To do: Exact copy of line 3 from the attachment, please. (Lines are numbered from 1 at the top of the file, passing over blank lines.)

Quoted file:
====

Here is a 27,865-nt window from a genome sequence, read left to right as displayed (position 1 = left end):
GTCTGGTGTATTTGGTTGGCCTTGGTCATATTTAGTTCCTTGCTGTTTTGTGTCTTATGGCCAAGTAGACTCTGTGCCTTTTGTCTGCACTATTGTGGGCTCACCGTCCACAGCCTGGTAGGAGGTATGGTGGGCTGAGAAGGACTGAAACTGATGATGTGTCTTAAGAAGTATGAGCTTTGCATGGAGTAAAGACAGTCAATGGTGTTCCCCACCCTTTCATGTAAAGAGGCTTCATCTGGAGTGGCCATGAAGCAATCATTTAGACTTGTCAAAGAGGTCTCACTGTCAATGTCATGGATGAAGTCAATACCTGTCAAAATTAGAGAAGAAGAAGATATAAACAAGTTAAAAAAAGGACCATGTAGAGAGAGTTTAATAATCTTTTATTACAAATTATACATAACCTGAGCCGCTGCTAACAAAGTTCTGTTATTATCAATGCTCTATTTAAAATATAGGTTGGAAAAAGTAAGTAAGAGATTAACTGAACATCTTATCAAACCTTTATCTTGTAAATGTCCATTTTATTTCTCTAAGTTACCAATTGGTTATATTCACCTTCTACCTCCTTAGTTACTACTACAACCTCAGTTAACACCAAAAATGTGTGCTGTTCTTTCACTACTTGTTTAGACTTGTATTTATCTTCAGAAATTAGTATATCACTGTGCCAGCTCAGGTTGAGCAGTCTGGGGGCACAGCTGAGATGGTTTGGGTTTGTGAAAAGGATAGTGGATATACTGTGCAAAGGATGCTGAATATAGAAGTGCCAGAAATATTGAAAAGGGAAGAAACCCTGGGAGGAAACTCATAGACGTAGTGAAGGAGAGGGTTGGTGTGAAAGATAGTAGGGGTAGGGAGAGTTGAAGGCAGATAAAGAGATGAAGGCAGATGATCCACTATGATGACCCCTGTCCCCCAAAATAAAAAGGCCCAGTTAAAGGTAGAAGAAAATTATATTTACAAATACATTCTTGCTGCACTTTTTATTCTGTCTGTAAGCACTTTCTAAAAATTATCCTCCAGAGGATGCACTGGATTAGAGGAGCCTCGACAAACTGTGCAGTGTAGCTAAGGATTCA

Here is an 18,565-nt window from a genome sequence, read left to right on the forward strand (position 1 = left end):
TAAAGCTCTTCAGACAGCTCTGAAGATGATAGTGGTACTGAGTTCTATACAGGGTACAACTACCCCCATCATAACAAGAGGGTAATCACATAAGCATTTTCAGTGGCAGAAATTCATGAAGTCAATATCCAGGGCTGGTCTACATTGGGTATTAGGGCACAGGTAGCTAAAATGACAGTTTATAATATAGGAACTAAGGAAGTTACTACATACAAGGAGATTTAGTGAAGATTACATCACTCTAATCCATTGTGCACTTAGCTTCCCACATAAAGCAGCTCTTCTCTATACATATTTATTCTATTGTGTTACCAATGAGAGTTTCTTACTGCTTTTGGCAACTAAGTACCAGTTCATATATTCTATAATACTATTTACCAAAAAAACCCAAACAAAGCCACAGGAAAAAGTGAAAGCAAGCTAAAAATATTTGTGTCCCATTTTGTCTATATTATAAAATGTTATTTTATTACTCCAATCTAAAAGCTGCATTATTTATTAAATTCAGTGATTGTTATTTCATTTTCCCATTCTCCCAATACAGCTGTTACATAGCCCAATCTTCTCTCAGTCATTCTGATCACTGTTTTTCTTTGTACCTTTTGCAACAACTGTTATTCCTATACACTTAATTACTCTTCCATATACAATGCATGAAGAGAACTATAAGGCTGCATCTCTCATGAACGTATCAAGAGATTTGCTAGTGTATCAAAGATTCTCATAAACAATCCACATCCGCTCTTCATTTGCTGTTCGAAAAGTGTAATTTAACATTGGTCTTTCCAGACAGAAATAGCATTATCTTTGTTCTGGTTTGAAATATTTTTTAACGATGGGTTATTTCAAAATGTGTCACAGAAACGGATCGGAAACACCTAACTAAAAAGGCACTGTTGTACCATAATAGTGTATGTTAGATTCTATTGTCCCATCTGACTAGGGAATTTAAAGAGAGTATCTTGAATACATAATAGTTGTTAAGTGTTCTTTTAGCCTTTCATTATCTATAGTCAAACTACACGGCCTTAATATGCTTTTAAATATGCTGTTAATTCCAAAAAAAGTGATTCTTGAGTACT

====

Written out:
Here is an 18,565-nt window from a genome sequence, read left to right on the forward strand (position 1 = left end):